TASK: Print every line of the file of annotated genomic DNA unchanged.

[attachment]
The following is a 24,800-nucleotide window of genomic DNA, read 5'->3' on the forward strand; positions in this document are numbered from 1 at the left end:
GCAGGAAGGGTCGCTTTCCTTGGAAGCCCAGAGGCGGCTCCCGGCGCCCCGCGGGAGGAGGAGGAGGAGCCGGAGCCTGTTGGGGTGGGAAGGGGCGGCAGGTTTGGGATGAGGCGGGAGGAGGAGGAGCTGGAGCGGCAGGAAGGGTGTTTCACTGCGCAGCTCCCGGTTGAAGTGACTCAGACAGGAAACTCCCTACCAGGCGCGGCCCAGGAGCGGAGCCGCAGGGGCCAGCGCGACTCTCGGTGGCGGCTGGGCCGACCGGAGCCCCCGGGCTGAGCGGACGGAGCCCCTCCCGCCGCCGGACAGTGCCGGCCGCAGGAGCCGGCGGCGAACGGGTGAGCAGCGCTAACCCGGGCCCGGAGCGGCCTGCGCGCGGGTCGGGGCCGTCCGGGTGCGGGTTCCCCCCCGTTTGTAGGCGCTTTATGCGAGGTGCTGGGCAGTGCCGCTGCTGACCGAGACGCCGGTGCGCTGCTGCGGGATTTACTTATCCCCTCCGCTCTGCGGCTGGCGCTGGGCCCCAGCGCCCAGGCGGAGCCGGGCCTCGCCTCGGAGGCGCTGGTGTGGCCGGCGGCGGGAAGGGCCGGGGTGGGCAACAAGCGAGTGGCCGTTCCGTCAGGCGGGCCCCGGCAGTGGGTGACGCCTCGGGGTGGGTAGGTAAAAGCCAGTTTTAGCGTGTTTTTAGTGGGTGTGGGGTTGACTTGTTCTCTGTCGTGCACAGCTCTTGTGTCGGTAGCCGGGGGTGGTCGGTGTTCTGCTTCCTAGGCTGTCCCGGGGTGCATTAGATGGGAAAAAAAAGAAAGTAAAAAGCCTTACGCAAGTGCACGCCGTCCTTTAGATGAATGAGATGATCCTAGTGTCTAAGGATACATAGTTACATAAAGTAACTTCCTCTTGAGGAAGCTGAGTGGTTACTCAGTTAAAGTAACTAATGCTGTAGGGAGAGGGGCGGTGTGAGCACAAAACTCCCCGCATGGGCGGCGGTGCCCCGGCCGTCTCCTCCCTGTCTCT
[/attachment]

The following is a 24,800-nucleotide window of genomic DNA, read 5'->3' on the forward strand; positions in this document are numbered from 1 at the left end:
GCAGGAAGGGTCGCTTTCCTTGGAAGCCCAGAGGCGGCTCCCGGCGCCCCGCGGGAGGAGGAGGAGGAGCCGGAGCCTGTTGGGGTGGGAAGGGGCGGCAGGTTTGGGATGAGGCGGGAGGAGGAGGAGCTGGAGCGGCAGGAAGGGTGTTTCACTGCGCAGCTCCCGGTTGAAGTGACTCAGACAGGAAACTCCCTACCAGGCGCGGCCCAGGAGCGGAGCCGCAGGGGCCAGCGCGACTCTCGGTGGCGGCTGGGCCGACCGGAGCCCCCGGGCTGAGCGGACGGAGCCCCTCCCGCCGCCGGACAGTGCCGGCCGCAGGAGCCGGCGGCGAACGGGTGAGCAGCGCTAACCCGGGCCCGGAGCGGCCTGCGCGCGGGTCGGGGCCGTCCGGGTGCGGGTTCCCCCCCGTTTGTAGGCGCTTTATGCGAGGTGCTGGGCAGTGCCGCTGCTGACCGAGACGCCGGTGCGCTGCTGCGGGATTTACTTATCCCCTCCGCTCTGCGGCTGGCGCTGGGCCCCAGCGCCCAGGCGGAGCCGGGCCTCGCCTCGGAGGCGCTGGTGTGGCCGGCGGCGGGAAGGGCCGGGGTGGGCAACAAGCGAGTGGCCGTTCCGTCAGGCGGGCCCCGGCAGTGGGTGACGCCTCGGGGTGGGTAGGTAAAAGCCAGTTTTAGCGTGTTTTTAGTGGGTGTGGGGTTGACTTGTTCTCTGTCGTGCACAGCTCTTGTGTCGGTAGCCGGGGGTGGTCGGTGTTCTGCTTCCTAGGCTGTCCCGGGGTGCATTAGATGGGAAAAAAAAGAAAGTAAAAAGCCTTACGCAAGTGCACGCCGTCCTTTAGATGAATGAGATGATCCTAGTGTCTAAGGATACATAGTTACATAAAGTAACTTCCTCTTGAGGAAGCTGAGTGGTTACTCAGTTAAAGTAACTAATGCTGTAGGGAGAGGGGCGGTGTGAGCACAAAACTCCCCGCATGGGCGGCGGTGCCCCGGCCGTCTCCTCCCTGTCTCT